A few months ago we have launched an experimental website. In brief, our goal is to create a platform where unrestricted freedom of speech would be combined with high quality of discussion. The problem can be approached from two directions. One is to help users navigate through content and quickly locate the higher quality posts. Another, which is the topic of this article, is to help users improve the quality of their own posts by providing them with meaningful feedback.
One important consideration for those who want to write better comments is how much detail to leave out. Our statistical analysis shows that for many users there is a strong connection between the ratings and the size of their comments. For example, for Yvain (Scott Alexander) and Eliezer_Yudkowsky, the average number of upvotes grows almost linearly with increasing comment length.
This trend, however, does not apply to all posters. For example, for the group of top ten contributors (in the last 30 days) to LessWrong, the average number of upvotes increases only slightly with the length of the comment (see the graph below). For quite a few people the change even goes in the opposite direction – longer comments lead to lower ratings.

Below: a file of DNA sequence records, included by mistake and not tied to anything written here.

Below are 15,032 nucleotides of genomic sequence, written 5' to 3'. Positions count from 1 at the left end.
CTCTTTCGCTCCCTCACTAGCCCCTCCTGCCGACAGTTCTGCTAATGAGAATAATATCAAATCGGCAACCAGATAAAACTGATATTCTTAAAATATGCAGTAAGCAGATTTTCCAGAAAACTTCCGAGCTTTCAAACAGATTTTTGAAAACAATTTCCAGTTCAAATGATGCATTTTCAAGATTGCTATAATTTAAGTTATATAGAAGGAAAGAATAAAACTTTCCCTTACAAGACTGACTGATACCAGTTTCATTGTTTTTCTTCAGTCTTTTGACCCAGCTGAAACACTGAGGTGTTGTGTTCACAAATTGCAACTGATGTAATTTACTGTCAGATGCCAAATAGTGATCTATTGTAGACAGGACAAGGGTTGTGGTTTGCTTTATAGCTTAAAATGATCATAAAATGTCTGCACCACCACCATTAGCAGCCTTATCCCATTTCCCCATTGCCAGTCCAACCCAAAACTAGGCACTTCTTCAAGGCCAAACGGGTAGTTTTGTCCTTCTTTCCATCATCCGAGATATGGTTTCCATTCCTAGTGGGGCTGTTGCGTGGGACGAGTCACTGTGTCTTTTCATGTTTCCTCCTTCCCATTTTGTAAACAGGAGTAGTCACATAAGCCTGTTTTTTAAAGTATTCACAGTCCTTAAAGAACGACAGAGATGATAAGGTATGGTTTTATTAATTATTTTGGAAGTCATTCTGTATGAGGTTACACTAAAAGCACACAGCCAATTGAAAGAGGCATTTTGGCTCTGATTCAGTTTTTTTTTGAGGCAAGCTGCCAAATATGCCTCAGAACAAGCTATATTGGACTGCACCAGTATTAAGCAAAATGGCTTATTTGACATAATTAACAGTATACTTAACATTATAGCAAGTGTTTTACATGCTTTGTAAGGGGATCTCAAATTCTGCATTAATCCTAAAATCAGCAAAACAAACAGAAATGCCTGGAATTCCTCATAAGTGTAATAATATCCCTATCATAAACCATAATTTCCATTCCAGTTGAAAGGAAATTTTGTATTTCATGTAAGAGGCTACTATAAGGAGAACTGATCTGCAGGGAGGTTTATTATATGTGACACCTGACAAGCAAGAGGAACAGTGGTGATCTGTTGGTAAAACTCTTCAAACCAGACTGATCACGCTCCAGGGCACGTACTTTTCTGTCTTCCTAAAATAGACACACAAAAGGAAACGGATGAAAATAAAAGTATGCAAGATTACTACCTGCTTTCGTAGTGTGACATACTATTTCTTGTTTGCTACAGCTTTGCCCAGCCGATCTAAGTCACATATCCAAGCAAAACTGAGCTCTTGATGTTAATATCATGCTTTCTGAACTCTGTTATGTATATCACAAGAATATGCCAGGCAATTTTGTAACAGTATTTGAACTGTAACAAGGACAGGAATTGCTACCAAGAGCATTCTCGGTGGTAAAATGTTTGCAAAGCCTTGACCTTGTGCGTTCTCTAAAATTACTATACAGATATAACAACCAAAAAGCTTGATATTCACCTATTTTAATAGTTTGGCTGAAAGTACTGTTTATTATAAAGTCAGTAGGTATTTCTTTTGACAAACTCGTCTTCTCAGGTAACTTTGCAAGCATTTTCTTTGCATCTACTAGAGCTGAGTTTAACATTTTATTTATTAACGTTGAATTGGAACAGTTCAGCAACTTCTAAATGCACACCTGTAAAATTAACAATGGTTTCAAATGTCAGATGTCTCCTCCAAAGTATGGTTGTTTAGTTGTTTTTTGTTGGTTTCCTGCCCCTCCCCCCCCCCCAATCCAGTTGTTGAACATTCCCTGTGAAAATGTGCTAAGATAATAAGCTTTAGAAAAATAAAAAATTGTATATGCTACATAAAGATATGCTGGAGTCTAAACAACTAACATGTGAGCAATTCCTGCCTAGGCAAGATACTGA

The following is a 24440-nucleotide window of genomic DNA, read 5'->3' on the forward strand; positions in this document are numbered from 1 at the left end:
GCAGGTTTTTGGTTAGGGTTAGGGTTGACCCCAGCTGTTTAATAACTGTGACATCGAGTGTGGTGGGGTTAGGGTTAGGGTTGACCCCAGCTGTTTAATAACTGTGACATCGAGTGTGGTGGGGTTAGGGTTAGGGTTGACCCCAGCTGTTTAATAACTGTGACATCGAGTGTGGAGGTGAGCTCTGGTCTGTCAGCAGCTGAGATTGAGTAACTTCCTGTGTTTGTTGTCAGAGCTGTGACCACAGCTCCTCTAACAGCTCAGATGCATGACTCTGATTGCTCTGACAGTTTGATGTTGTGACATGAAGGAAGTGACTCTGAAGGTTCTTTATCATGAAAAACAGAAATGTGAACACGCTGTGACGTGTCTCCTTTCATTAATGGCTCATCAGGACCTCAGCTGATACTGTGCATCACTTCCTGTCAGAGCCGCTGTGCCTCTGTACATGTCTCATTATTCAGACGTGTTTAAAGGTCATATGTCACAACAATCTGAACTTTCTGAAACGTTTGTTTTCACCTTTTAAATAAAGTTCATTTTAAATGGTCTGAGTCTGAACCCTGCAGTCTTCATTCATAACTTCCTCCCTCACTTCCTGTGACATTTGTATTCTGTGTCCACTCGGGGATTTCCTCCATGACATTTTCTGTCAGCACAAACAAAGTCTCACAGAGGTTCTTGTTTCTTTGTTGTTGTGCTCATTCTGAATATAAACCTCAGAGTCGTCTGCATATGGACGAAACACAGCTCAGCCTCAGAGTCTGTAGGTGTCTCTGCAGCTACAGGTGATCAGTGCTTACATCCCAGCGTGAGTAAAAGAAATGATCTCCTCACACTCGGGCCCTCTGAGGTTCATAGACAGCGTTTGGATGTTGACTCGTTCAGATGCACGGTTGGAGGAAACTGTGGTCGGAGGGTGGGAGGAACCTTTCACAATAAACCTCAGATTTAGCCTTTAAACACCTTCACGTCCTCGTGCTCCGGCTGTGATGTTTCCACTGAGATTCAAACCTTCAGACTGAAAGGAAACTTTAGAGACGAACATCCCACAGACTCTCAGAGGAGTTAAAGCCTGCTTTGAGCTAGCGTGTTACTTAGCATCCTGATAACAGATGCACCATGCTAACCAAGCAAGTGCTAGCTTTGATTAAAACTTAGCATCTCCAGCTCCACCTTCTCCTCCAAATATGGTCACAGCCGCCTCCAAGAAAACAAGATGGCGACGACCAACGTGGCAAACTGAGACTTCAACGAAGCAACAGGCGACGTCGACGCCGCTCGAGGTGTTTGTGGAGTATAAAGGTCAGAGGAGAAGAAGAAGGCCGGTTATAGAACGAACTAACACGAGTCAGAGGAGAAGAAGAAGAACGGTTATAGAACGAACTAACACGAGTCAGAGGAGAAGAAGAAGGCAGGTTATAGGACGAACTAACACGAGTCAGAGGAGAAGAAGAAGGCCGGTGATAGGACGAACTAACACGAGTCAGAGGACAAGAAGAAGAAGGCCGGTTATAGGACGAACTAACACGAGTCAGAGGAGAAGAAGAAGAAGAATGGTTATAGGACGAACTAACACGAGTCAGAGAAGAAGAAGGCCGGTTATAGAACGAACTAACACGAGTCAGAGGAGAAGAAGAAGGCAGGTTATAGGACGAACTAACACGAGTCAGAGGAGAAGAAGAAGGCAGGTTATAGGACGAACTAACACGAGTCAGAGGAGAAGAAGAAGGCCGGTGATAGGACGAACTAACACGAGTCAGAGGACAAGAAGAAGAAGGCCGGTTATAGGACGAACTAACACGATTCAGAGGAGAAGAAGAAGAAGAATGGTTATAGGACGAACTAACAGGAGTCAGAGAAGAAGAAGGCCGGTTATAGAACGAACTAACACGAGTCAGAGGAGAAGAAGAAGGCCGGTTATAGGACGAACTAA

Naturally, even if your longer comments are rated higher than the short ones, this does not mean that inflating comments would always produce positive results. For most users (including popular writers, such as Yvain and Eliezer), the average number of downvotes increases with increasing comment length. The data also shows that long comments that get most upvotes are generally distinct from long comments that get most downvotes. In other words, long comments are fine as long as they are interesting, but they are penalized more when they are not.
The rating patterns vary significantly from person to person. For some posters, the average number of upvotes remains flat until the comment length reaches some threshold and then starts declining with increasing comment length. For others, the optimal comment length may be somewhere in the middle. (Users who have accounts on both Lesswrong and Omnilibrium can check the optimal length for their own comments on both websites by using this link.)
Obviously length is just one among many factors that affect comment quality and for most users it does not explain more than 20% of variation in their ratings. We have a few other ideas on how to provide people with meaningful feedback on both the style and the content of their posts. But before implementing them, we would like to get your opinions first. Would such feedback be actually useful to you?